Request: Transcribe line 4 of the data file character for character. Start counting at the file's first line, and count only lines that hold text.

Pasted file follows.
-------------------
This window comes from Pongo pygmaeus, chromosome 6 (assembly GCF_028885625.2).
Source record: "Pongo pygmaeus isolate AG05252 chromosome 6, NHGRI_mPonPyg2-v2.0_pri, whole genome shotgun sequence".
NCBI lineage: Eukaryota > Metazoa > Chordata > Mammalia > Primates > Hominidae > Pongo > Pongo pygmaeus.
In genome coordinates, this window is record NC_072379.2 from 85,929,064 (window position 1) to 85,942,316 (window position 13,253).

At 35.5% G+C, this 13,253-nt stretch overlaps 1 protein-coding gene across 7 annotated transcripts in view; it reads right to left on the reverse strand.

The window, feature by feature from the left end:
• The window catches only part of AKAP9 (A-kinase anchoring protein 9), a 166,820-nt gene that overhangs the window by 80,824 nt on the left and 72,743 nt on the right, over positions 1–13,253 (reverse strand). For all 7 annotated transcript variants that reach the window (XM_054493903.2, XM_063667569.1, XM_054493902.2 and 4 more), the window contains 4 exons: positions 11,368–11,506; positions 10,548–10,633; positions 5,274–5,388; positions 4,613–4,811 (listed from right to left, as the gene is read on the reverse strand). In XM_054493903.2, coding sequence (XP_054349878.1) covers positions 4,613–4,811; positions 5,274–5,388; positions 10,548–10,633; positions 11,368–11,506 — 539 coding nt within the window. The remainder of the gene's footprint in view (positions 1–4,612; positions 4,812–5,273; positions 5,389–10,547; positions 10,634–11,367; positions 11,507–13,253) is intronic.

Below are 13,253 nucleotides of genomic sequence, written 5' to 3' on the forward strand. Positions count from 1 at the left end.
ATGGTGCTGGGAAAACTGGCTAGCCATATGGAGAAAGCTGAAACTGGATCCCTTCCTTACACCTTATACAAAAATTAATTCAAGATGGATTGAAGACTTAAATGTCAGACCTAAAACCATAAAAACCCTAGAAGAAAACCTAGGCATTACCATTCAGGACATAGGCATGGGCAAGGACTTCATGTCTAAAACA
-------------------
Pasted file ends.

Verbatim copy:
In genome coordinates, this window is record NC_072379.2 from 85,929,064 (window position 1) to 85,942,316 (window position 13,253).